To motivate the next part of my talk, I introduced the Netflix problem. In 2006, Netflix offered a US $1 million prize to improve its movie rating prediction algorithm. Here, the idea is that movie ratings can be organized in a matrix with rows indexed by movies and columns indexed by users. However, since most users have yet to view most movies, Netflix does not have access to most of the entries of this matrix. Fortunately, if we had all of the entries of this matrix, we can assume that principal component analysis would describe the columns of this matrix as essentially lying in a low-dimensional subspace. As such, one might attempt to fill in the blanks by assuming the desired matrix has low rank. This is the motivation behind low-rank matrix completion.
For this problem, one is inclined to find the matrix of minimal rank given the linear measurements available. This is strikingly similar to the problem of compressed sensing, except now we seek to minimize the number of nonzero singular values. As such, the natural relaxation to consider is minimizing the nuclear norm, i.e., the sum of the singular values. Indeed, when completing a low-rank matrix from randomly reported entries, this relaxed optimization is effective provided the low-rank matrix we intend to recover is not localized at any particular entry.
When the linear measurements of the matrix are not entries, but linear combinations of the entries, the problem goes by a different name: low-rank matrix recovery. One important application of this problem is phase retrieval. For this inverse problem, one seeks to recover an input vector from the entrywise absolute value of the output of a known linear operator. By squaring these absolute values, each can be identified as a linear combination of entries of the input vector’s outer product. As such, one can hope to recover this rank-1 outer product by low-rank matrix recovery. To date, there are various guarantees for phase retrieval via low-rank matrix recovery (e.g., 1, 2, 3, 4).
Along the lines of low-rank matrix recovery, there are a few open problems which remain. First, a prominent application of phase retrieval via low-rank matrix recovery is X-ray crystallography, in which the measurements are masked Fourier transforms. Each mask corresponds to an exposure of a small object that one would like to image, but the object is so small that each exposure contributes to its destruction; as such, one would like to image the object with as few exposures as possible. Taking to denote the dimensionality of the image, it is shown in this paper that exposures suffice to image the object. Recently, this paper showed that exposures suffice. Both of these results provide a non-uniform guarantee, and they do not prove stability. On the other hand, this paper provides a uniform guarantee for recovery from exposures, but using a different recovery method (i.e., not convex optimization). For both recovery methods, this and that prove stability for more general measurement ensembles. However, it remains to guarantee stability for masked Fourier transforms. It would also be interesting to find guarantees for other important measurement ensembles, such as the short-time Fourier transform. Finally, low-rank matrix recovery is invariably solved using semidefinite programming, which is rather slow in general, and so it is desirable to find speedups for particular instances (such as the instances corresponding to phase retrieval).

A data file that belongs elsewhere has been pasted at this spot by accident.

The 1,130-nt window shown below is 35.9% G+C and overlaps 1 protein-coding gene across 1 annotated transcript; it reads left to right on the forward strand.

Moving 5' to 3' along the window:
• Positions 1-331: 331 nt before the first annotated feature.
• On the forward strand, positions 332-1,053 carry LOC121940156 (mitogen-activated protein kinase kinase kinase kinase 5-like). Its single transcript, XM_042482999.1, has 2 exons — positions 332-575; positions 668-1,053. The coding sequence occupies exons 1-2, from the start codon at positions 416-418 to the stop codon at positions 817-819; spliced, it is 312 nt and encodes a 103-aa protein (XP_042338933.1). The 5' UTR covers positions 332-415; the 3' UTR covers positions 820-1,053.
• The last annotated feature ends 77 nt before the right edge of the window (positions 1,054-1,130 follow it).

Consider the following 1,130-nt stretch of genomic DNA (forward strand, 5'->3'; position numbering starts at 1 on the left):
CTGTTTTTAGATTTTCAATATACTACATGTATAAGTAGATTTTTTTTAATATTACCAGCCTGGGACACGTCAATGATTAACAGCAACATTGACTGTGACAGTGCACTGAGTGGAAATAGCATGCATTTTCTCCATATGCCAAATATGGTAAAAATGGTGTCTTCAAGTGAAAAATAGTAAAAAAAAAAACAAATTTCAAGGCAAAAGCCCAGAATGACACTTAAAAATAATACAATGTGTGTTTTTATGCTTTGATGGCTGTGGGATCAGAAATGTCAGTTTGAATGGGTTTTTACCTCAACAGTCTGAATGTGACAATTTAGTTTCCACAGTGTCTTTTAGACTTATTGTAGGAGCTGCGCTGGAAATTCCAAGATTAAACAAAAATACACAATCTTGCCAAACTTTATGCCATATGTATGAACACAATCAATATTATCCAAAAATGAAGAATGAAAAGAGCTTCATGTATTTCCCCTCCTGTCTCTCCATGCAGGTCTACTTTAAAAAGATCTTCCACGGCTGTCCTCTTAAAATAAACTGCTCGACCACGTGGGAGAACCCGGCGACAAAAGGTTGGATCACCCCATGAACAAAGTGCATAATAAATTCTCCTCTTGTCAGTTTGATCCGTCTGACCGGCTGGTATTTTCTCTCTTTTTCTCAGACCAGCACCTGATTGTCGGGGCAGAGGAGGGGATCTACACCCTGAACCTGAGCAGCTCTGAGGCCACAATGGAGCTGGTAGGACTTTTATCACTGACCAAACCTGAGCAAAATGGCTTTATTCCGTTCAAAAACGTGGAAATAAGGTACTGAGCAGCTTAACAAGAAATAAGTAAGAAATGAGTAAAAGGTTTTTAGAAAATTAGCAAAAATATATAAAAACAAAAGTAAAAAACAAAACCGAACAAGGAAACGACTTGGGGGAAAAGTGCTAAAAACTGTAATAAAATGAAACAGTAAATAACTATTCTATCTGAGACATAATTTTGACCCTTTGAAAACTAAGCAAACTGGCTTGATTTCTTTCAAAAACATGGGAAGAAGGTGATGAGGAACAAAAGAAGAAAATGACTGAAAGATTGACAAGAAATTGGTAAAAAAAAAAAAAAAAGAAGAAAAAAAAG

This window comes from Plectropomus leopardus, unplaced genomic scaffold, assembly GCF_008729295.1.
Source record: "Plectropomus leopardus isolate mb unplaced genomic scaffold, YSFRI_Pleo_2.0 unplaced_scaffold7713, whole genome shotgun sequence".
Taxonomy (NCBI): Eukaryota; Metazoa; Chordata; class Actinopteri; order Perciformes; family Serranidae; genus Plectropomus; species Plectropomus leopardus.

The last part of my talk discussed future directions related to compressed sensing. First, given a convolution of a sparse function with a function of rapid decay, one can expect to determine the two functions, especially if the nonzero entries of the sparse function are sufficiently separated. This problem is called blind deconvolution. In general, if you are given a convolution of two functions, each belonging to a known signal class, then you might be able to recover both functions. Taking inspiration from phase retrieval, notice that each entry of the convolution can be expressed as a linear combination of the entries of the outer product of the two functions. As such, one can hope to recover this rank-1 outer product from the convolution using low-rank matrix completion. A related problem is calibration, in which you wish to find the sparsest solution to an underdetermined linear system, but you only know the matrix up to a parameterized family; if the parameterization is linear, then each entry of the output vector is a linear combination of entries from the outer product of the parameter vector and the sparse vector. Recently, there has been a lot of success applying this sort of bilinear compressed sensing to deblur images from multiple blurred exposures. This would be an interesting direction for the community to pursue.